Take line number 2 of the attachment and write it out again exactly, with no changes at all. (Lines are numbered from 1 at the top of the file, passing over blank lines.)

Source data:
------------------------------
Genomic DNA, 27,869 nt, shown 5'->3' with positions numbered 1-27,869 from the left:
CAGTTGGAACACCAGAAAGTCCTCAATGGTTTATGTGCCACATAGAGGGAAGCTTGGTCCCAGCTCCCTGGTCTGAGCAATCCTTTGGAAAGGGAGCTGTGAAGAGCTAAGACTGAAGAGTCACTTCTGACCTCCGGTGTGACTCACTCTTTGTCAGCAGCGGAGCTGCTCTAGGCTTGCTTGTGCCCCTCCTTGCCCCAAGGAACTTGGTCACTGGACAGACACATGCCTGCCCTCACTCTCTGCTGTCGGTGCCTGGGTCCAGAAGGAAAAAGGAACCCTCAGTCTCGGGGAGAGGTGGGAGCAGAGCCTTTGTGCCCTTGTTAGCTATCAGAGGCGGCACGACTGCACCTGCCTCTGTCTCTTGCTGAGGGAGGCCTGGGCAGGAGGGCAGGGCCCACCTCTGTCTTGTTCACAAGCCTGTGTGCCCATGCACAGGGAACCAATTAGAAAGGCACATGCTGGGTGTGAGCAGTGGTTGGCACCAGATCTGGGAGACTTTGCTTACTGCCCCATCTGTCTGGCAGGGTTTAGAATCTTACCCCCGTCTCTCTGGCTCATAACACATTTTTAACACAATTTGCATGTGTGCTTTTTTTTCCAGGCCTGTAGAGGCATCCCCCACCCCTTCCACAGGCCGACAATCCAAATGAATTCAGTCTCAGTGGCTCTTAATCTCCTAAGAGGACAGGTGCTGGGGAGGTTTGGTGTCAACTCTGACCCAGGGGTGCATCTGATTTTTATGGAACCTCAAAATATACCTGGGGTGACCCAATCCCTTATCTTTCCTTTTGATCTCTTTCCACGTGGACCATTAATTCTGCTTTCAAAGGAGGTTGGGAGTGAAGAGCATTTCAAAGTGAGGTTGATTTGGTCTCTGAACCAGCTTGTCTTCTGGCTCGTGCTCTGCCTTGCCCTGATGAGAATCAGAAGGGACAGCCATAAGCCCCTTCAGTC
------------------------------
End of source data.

CAGTTGGAACACCAGAAAGTCCTCAATGGTTTATGTGCCACATAGAGGGAAGCTTGGTCCCAGCTCCCTGGTCTGAGCAATCCTTTGGAAAGGGAGCTGTGAAGAGCTAAGACTGAAGAGTCACTTCTGACCTCCGGTGTGACTCACTCTTTGTCAGCAGCGGAGCTGCTCTAGGCTTGCTTGTGCCCCTCCTTGCCCCAAGGAACTTGGTCACTGGACAGACACATGCCTGCCCTCACTCTCTGCTGTCGGTGCCTGGGTCCAGAAGGAAAAAGGAACCCTCAGTCTCGGGGAGAGGTGGGAGCAGAGCCTTTGTGCCCTTGTTAGCTATCAGAGGCGGCACGACTGCACCTGCCTCTGTCTCTTGCTGAGGGAGGCCTGGGCAGGAGGGCAGGGCCCACCTCTGTCTTGTTCACAAGCCTGTGTGCCCATGCACAGGGAACCAATTAGAAAGGCACATGCTGGGTGTGAGCAGTGGTTGGCACCAGATCTGGGAGACTTTGCTTACTGCCCCATCTGTCTGGCAGGGTTTAGAATCTTACCCCCGTCTCTCTGGCTCATAACACATTTTTAACACAATTTGCATGTGTGCTTTTTTTTCCAGGCCTGTAGAGGCATCCCCCACCCCTTCCACAGGCCGACAATCCAAATGAATTCAGTCTCAGTGGCTCTTAATCTCCTAAGAGGACAGGTGCTGGGGAGGTTTGGTGTCAACTCTGACCCAGGGGTGCATCTGATTTTTATGGAACCTCAAAATATACCTGGGGTGACCCAATCCCTTATCTTTCCTTTTGATCTCTTTCCACGTGGACCATTAATTCTGCTTTCAAAGGAGGTTGGGAGTGAAGAGCATTTCAAAGTGAGGTTGATTTGGTCTCTGAACCAGCTTGTCTTCTGGCTCGTGCTCTGCCTTGCCCTGATGAGAATCAGAAGGGACAGCCATAAGCCCCTTCAGTC